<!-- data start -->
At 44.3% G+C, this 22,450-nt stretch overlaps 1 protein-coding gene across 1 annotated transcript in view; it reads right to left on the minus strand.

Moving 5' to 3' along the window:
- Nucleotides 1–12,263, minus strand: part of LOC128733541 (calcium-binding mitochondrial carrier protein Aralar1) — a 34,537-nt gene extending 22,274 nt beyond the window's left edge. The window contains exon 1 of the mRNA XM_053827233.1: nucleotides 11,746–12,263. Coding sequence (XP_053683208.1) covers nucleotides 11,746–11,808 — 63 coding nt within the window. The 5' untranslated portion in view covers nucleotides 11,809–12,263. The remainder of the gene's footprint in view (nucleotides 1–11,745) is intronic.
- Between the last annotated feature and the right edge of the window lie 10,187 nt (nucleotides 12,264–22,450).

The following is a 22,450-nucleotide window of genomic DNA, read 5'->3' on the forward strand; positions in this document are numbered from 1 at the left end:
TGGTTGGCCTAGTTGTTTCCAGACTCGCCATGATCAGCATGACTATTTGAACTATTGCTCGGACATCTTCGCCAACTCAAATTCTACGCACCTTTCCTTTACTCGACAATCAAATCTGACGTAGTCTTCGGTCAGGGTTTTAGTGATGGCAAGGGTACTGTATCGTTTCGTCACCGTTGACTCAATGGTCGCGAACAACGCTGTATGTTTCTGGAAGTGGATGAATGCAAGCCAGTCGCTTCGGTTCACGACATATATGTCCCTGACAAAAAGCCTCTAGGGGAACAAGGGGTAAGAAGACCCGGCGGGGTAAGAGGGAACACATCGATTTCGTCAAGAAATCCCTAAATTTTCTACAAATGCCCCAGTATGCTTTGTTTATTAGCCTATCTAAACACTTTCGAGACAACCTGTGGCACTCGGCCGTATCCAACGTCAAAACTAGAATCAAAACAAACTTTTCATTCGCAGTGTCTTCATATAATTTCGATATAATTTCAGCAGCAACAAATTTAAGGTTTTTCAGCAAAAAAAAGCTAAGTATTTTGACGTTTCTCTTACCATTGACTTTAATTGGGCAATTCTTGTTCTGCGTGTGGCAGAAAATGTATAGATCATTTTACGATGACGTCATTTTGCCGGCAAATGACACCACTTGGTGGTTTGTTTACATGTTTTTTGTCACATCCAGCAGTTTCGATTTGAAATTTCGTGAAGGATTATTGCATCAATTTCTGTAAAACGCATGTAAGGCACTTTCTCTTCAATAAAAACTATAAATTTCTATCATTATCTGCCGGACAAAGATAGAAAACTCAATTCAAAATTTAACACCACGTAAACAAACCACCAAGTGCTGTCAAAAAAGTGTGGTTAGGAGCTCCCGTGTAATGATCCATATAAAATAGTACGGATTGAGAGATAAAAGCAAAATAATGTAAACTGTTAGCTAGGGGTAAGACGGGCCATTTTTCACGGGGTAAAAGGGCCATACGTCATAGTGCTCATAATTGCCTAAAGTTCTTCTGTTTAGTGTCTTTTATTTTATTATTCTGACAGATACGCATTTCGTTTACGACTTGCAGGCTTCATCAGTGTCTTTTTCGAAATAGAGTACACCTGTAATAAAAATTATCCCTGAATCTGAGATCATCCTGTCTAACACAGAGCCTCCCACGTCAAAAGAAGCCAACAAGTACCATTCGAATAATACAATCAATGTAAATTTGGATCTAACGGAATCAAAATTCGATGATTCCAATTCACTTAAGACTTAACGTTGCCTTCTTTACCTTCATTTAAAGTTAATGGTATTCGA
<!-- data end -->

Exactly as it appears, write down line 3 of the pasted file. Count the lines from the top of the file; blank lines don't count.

- Nucleotides 1–12,263, minus strand: part of LOC128733541 (calcium-binding mitochondrial carrier protein Aralar1) — a 34,537-nt gene extending 22,274 nt beyond the window's left edge. The window contains exon 1 of the mRNA XM_053827233.1: nucleotides 11,746–12,263. Coding sequence (XP_053683208.1) covers nucleotides 11,746–11,808 — 63 coding nt within the window. The 5' untranslated portion in view covers nucleotides 11,809–12,263. The remainder of the gene's footprint in view (nucleotides 1–11,745) is intronic.